Pitcher Mountain
Stoddard, NH

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More Travel Info:
New Hampshire
The Heart of New England
Pitcher Mountain, New Hampshire:
Small Climb, Big Views
by Lori Hein

I've climbed
Pitcher Mountain some 50 times.  This beautiful, small peak sits
four miles from my family's cottage on
Stoddard, New Hampshire's Highland
and it's where we go to indulge our bodies in exercise and fill our souls
with beauty.  

My 50 climbs aren't a testament to my athletic ability, but to Pitcher Mountain's
accessibility. It's a mountain that welcomes you with quick, easy trails and
rewards you with a summit view that's hard to match.  A fabulous return on
time and energy invested.

The drive to Stoddard, itself a scenic pleasure from most New England
locations, delivers you to the Pitcher Mountain parking lot and trailhead on
Route 123.  

An Easy Scenic Climb

From the parking lot, the main hiking path, part of the Monadnock- Sunapee
Greenway, quickly offers up a choice.  A rocky path on the left heads into steep
woods and straight up the fault line. Time from trailhead to summit is about 15
minutes.  This is the trail we take when we're up for a bit of boulder-hopping or
when we want to be nestled in the cool, deep green embrace of trees.

A wide, singsong path on the right ascends gradually, skirting the high pastures
of the Faulkner family's 200-acre Pitcher Mountain Farm, home to about 50
tawny, long-haired Scottish Highlanders raised as beef cattle.  

This is the trail we take when we want to amble, to savor the first peek of
as it rises in the distance beyond the cows, farm and miles of
This is the trail we take when we want to follow the butterflies that seem to
know the path's gentle twists and turns.  This is the trail we take in winter, when
the steeper path is icebound.  Wider, sunstruck and well-trodden, this path
offers solid traction and the lovely crunch of snow underfoot.

360 Degree Panorama

On either route, the climb lasts less than a half-hour, but the 360-degree
panorama that greets you at the mountain's 2,163-foot top is endless.  A steel
fire tower stands anchored to the granite, and if the watchman is on duty, you
can climb into the observation room to chat, ogle the unspoiled mountain world
that spreads in every direction and see a photograph of the 1941
Stoddard-Marlow fire.  That blaze ravaged the two towns and destroyed Pitcher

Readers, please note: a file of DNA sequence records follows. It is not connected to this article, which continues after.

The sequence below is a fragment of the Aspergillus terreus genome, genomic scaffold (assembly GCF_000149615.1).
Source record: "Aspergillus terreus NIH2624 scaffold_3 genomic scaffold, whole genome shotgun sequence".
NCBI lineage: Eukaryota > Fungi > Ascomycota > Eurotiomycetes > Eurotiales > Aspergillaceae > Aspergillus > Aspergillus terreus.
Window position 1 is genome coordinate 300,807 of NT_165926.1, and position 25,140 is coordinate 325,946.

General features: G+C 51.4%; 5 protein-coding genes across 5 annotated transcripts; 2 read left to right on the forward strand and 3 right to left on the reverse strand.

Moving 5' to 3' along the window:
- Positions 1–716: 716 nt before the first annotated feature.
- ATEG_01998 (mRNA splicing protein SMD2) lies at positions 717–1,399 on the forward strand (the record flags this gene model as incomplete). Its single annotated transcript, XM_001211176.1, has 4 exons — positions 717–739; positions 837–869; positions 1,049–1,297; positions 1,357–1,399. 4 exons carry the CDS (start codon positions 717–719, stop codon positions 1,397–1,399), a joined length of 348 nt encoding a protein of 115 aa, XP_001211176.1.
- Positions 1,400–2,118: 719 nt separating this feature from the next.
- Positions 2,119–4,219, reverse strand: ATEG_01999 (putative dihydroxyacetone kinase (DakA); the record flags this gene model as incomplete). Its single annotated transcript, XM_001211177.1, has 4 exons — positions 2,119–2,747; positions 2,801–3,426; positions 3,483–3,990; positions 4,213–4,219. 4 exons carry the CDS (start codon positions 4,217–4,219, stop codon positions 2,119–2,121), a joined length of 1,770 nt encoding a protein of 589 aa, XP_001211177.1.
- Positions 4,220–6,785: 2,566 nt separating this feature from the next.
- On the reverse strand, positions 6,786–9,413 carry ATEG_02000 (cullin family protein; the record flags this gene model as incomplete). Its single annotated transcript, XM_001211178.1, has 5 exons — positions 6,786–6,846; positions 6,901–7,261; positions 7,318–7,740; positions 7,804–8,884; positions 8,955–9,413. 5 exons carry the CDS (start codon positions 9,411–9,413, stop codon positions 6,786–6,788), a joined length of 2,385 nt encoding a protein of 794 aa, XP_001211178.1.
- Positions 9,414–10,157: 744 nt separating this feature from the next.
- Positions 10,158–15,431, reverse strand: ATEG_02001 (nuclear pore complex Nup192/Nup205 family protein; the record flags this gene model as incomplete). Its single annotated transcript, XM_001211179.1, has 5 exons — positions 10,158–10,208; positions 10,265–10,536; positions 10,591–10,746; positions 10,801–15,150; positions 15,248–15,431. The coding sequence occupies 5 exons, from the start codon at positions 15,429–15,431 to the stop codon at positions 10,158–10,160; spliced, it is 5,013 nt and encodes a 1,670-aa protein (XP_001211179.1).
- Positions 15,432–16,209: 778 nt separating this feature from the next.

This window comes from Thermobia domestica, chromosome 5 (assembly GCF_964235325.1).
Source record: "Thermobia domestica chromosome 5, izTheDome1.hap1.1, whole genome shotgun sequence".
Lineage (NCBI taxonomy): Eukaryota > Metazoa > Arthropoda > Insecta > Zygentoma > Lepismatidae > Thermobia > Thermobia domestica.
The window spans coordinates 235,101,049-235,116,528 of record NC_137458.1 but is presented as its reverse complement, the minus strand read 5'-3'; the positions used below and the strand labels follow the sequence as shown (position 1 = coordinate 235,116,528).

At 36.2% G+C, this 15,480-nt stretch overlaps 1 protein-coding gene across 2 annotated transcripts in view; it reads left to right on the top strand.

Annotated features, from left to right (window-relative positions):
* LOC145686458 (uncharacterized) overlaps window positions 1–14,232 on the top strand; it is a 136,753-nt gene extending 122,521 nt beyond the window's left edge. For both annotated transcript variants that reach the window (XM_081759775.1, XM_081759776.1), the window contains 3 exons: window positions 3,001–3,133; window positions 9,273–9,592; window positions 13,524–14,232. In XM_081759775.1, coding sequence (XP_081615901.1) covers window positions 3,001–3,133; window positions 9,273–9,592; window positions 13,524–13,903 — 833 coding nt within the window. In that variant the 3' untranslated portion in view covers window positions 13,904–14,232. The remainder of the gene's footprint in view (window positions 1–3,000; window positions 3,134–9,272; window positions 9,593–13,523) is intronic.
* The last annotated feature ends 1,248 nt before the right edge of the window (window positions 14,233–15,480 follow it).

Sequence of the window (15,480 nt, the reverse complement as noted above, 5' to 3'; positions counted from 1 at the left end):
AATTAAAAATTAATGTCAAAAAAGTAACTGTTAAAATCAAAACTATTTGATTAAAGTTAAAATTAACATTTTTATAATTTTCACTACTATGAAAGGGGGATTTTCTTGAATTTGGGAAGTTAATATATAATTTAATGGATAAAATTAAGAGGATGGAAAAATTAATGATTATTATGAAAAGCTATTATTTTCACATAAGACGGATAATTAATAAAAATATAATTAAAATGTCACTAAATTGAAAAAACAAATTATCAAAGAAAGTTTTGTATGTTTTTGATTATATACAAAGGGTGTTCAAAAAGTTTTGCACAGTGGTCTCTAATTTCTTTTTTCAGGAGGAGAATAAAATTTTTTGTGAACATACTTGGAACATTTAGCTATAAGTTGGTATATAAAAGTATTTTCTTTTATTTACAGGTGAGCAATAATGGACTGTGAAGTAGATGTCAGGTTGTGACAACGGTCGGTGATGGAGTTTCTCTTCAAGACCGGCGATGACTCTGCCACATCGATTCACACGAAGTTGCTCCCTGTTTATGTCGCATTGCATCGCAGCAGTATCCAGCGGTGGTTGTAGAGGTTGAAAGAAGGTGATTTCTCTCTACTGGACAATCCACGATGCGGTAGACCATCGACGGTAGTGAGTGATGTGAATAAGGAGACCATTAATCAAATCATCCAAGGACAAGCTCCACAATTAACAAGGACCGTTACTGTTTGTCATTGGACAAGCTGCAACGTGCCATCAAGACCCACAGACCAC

Mountain's original wooden fire tower.  

But, in burning the mountaintop's tall trees, the
fire created the magical, unobstructed view, unusual
for a short, low-elevation climb.  And it provided
the nourishing soil required by the thousands
of blueberry bushes that today crown the summit.  

Blueberry Pickers Paradise

In late summer, climbers bring buckets and baskets
and coffee cans and collect the wild berries, leaving
a dollar or two in a tin that the Faulkners nail
to a parking lot tree. While some of Pitcher Mountain
is state-owned, the Faulkners own the parts most
day trippers visit.

As I stand on the summit for the 50th time, I turn myself around in a slow,
complete circle, drinking in ponds and lakes, farms and pastures, dense, rich
forests, and mountains tall and small.  I greet old friends like Mounts
Monadnock and Sunapee, Vermont's Green Mountain ski resorts lined up
across the Connecticut River Valley, and, on very special days when the air is
crystalline, the faraway crests of the White Mountains. I say hello to the dozens
of peaks whose names I've yet to learn.

I've come only 300 vertical feet from the parking lot. For the 50th time, I marvel
at this small walk that yields such big rewards.

About the Author:

Lori Hein has written over a hundred articles on a range of topics.  She's the author of  
"Ribbons of Highway: A Mother-Child Journey Across America" and publisher of the
world travel blog,
Ribbons of Highway , a Good Housekeeping Site of the Day.  She splits
her time between homes in the Boston area and Stoddard, NH.
Lori Hein
Pitcher Mountain's Fire Tower
The Heart of New England
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